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Important information for all patients

Please read prior to admission

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Blood Component Transfusion information for patients & carers

Why do I need a blood transfusion?

You may need a blood or blood component transfusion due to:

  • major surgery
  • pregnancy related blood loss
  • to aid in the treatment of certain medical problems such as cancer, blood disorders or kidney disease
  • in an emergency situation such as after a road accident

What is a blood component transfusion?

A blood component transfusion involves the transfusion of a ‘component’ of blood such as red blood cells, platelets and fresh frozen plasma and cryoprecipitate.

Red Blood Cells contain haemoglobin which carries oxygen around your body, and are transfused if haemoglobin levels are low (anaemia) or in the case of a large blood loss.

Platelets help blood to clot and may be given to prevent or control bleeding when platelet levels are low or do not work properly.

Fresh Frozen Plasma and Cryoprecipitate contain clotting factors which work with the platelets to seal wounds and may be used in emergencies to help stop bleeding.

Where does transfusion blood come from?

The Australian Red Cross Blood Service collects blood from suitable donors and tests all blood to ensure its safety.

What are the benefits of having a blood transfusion?

Blood transfusions can:

  • improve the quality of life for people with certain medical conditions
  • relieve symptoms of anaemia such as dizziness, tiredness and shortness of breath
  • save your life

Are there risks with having a blood transfusion?

Blood transfusion is not risk free. As with all medical procedures, complications may occur. All donated blood is screened and donors are not accepted if they have been in contact with a risk eg. bacterial infection.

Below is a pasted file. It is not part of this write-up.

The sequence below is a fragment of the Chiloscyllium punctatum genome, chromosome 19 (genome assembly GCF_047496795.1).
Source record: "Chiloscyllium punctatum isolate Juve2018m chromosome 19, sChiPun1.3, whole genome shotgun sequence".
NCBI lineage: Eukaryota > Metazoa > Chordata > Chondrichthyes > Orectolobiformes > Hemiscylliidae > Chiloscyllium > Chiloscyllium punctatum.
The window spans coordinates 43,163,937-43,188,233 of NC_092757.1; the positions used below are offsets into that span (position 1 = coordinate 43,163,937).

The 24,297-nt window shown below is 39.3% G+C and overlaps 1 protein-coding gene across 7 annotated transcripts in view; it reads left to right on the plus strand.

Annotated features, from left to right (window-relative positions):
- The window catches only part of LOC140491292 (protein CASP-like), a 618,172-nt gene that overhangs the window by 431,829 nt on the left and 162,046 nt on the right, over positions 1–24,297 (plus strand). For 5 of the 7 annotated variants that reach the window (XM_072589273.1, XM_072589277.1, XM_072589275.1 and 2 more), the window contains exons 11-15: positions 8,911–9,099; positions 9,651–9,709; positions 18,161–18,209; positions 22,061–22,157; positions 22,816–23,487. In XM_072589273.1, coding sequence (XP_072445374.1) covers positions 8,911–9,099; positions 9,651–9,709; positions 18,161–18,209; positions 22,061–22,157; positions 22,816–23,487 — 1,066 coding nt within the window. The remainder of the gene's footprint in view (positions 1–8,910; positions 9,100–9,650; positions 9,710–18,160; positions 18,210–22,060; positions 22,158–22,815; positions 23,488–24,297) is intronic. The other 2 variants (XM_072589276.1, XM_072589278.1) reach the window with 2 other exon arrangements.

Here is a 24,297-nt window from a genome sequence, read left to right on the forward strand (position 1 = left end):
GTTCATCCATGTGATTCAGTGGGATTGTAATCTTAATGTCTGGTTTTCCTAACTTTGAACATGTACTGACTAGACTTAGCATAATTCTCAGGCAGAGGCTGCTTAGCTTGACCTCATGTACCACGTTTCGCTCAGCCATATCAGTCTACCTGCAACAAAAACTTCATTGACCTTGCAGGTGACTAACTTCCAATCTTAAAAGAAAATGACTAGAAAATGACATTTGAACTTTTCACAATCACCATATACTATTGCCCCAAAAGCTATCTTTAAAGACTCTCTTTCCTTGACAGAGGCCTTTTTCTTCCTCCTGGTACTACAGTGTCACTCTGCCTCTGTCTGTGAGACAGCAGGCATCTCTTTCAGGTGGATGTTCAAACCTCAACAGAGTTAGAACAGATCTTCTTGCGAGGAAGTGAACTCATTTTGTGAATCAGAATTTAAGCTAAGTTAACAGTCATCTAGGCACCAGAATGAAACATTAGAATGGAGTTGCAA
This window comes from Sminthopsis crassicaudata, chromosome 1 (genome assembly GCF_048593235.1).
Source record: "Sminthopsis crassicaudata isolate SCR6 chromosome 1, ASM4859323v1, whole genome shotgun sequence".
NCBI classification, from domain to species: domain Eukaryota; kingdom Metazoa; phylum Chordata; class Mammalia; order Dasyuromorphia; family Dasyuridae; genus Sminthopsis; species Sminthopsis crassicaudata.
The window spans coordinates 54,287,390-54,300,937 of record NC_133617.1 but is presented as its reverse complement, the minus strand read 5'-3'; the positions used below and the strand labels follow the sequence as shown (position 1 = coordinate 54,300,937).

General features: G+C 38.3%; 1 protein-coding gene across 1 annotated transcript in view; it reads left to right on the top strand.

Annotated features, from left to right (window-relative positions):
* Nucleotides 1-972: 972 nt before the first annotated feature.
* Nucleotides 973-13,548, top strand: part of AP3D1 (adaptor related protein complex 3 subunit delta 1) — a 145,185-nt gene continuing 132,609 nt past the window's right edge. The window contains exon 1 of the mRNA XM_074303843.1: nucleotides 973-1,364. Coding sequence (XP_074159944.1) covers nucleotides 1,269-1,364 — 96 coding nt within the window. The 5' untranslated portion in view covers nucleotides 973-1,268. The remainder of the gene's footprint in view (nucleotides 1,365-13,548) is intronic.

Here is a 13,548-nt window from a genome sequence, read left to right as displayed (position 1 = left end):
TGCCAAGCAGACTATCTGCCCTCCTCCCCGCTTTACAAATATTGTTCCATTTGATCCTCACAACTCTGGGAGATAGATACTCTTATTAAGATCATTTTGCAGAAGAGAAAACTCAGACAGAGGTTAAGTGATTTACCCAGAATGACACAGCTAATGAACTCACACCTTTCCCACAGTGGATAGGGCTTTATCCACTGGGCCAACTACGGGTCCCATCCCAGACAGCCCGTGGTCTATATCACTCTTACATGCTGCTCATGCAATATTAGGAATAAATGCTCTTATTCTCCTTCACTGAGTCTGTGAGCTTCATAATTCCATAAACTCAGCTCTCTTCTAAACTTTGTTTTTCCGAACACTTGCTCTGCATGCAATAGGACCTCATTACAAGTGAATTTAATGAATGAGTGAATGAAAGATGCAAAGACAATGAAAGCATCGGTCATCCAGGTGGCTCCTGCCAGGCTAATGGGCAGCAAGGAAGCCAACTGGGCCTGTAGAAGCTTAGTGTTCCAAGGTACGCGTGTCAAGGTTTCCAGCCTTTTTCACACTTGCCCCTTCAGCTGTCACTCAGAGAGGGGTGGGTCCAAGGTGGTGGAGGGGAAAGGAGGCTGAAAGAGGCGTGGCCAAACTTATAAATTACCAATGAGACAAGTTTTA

Strict patient identification, checking procedures and strict monitoring of laboratory processes decrease the risk of reactions caused by blood not being matched properly.

What type of reactions might occur?

Allergic reactions include:

  • rash
  • itching
  • dizziness
  • headache
  • difficulties breathing

Rate of risks

Headaches, mild fever, itching and hives - 1 in 100

Hepatitis B - 1 in 633,000 

Hepatitis C - 1 in 6.3 Million

HIV (AIDS) - 1 in 9.2 Million

Are there alternatives to having a blood transfusion?

Improved surgical techniques have decreased excess bleeding and the need for transfusions.

Alternatives may include:

  • treating anaemia before planned surgery
  • collecting blood lost during surgery and returning it to you
  • Please discuss these options with your doctor as they are not suitable for everyone

What if I do not agree to a transfusion?

Any concerns you have with blood transfusions need to be discussed with your doctor. Before any transfusion you will be asked for your consent, or permission. You should understand the reasons, risks and benefits and be able to discuss any objections or concerns you may have with your doctor.

However, in the case of an emergency, there may not be time to discuss the treatment prior to the transfusion.

If you have any objections to receiving blood for any reason, please speak to your doctor.

What is my role?

Before transfusion:

  • ensure that you understand why you need the transfusion
  • check that the risks and alternatives have been discussed with your doctor and that all of your questions have been answered

During transfusion:

  • a nurse will be closely monitoring you for any reactions to the transfusion
  • please inform the nurse of any symptoms or concerns that you might have
  • for further information for the Australian Red Cross Blood Service visit

You will be closely monitored throughout the transfusion. However,  please tell your nurse if you 

experience any symptoms.

Better and fairer care. Always.

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